Vega's new EOL Band album is the next step. The project was born when Vega invited Kevin Hedge and Josh Milan, a.k.a. Blaze, to visit him in the studio and write a song over some Latin rhythms and a bass line that he had just laid down. "We gave him 'Elements of Life', which we had written eight years earlier," says Hedge. "It was the most Latin song we had written and it seemed to be perfect for where he wanted to go spiritually." The result was a sublime combination of syncopated rhythms and positive vocals. "I like to think of Louie as the Quincy Jones of house music. The production on 'Elements of Life' was breathtaking. He took a good song and turned it into a great record."
Vega subsequently formed Elements of Life, a nine-piece outfit that heavily features Nuyorican Soul musicians, and the group's debut LP will be released in the spring. "We presented the album in Miami and also did sixteen shows in Japan last summer," says Vega. "We had a great time. I loved recording the album and then giving it a live interpretation with the band." The connection with the dance floor remains, and not just because tracks such as "Brand New Day" (also penned by Blaze) have been driving DJs and dancers wild. Orchestrating the mood on New York's dance floors and conducting a hot band, it turns out, are part of the same continuum. "Elements of Life is Louie's interpretation of his musical history," explains Muniz, Vega's right-hand man. "This is what he's experienced, it's what he's danced to. Elements of Life isn't just about Louie going into a studio and producing great records. These records have meaning." Now you can hear that history, feel that history and understand that history on one compilation -- Louie Vega's Choice.
Track-by-track commentary: Louie Vega, as told to Tim Lawrence
"I'll Play The Fool"
Dr Buzzard's Original Savannah Band was one of the greatest albums of the disco era, plus the group is from the Bronx, so they were right from my neighbourhood. I was young when it came out — about eleven, I think. Usually there are two or three good songs on a live album and the rest is filler, but everything on Dr Buzzard's sounds great. It wasn't really disco. It was more of a journey through different styles of music. All of the tracks are very theatrical, very musical. "I'll Play the Fool" has a really strong beginning and ending, and the arrangement is great.
"Standing Right Here"
I heard a lot of the songs that I've included here at home or on the radio. "Standing Right Here" was a radio song. I would have heard it on WBLS, where Frankie Crocker was playing. WBLS was a unique station. Frankie Crocker was playing all these great dance records and the station was ruling. It was hard to choose between "Standing Right Here" and "You Stepped Into My Life". In the end I went for "Standing Right Here". It has a really great feel, and it builds and builds, from the very beginning to the bit where Melba Moore starts ad-libbing at the end. The groove on this record is infectious.
"You X Me"
This is a unique record, a really special song. It has a great Latin feel to it, and the girl sings in this beautiful light voice. She just floats through the track. I was playing this record when it first came out. I would put it on if I wanted to take the dance floor in a different direction. It's got a mid-tempo feel to it, and it would just take the crowd to a different place.
"Without You" was definitely a Larry Levan record. I remember Larry working two copies of the song and cutting it up, working the crossover. The crowd would go crazy and sing the chorus. I used to play it at Heartthrob. I would take two copies and cut them up live, working the breaks and the sections. I also had the group perform at the club. The record crossed a lot of barriers. It hit all kinds of people — people who went to the Garage, people who went to Heartthrob people who listened to R&B on the radio.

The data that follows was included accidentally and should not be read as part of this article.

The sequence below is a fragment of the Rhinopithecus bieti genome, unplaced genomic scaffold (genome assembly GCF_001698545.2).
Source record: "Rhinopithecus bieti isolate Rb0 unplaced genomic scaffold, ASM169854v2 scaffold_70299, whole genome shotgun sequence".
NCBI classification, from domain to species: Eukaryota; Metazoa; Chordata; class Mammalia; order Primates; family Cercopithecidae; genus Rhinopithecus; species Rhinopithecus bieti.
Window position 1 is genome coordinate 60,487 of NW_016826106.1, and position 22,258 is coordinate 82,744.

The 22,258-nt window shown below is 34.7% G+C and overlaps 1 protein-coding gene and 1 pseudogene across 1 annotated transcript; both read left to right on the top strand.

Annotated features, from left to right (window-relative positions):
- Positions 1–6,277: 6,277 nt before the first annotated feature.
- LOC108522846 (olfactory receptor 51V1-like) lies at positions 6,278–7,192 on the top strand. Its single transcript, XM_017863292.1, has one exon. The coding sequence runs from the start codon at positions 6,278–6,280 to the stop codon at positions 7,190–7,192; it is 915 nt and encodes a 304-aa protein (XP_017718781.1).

"Stand On The Word"
When I hear "Stand On The Word" I think about Zanzibar. It was a heavy Tony Humphries track. The song has somebody singing in there who sounds like a little child, and my friends and I always used to do that little part in the club. It's a beautiful song and the piano work is great. The connection between gospel and dance is really important, and I wanted to choose something that reflects this. There were other big gospel dance hits before "Stand On The Word", but this was one of the biggest for me.
"Going Back To My Roots"
If I had to pick out just one song from this collection it might well be "Going Back To My Roots". It was a big Loft song, and my sisters always used to play it to me, although I also heard it at the Garage and Zanzibar. It has a great Latin feel on the piano, the drums are very African, the song is great, and then it goes into this epic breakdown and tribal chant. "Going Back To My Roots" was a big inspiration behind Nuyorican Soul. I love doing epic productions — "Watching Windows", "Runaway", "Shoshanna" — and I got a lot of energy from "Going Back To My Roots".
D'Angelo blew me away when he did this song. It goes hand in hand with a lot of the records I've done with Nuyorican Soul. It's jazz, really, but it's also got this syncopated beat. Giovanni Hidalgo is on there, and he's one of the greatest congueros in the world. The horns are also amazing. Roy Hardrove plays and also did the arrangement. "Spanish Joint" became a Dance Ritual classic, and the version I've included here contains an overdub, which reflects the way I played the record at Dance Ritual.
I heard this song at the Garage and it took me forever to find out what it was called. There's this live sounding crowd of people, and then there's a great synthesizer solo, so it was one of those tracks that's difficult to describe when you go into a record store. It's a Patrick Adams production, one of his early tracks, and the groove really blew me away. There are certain records that take you to another place — Arthur Russell's music did that — and "Atmosphere Stut" was one of those rare songs.
"Hot To Trot"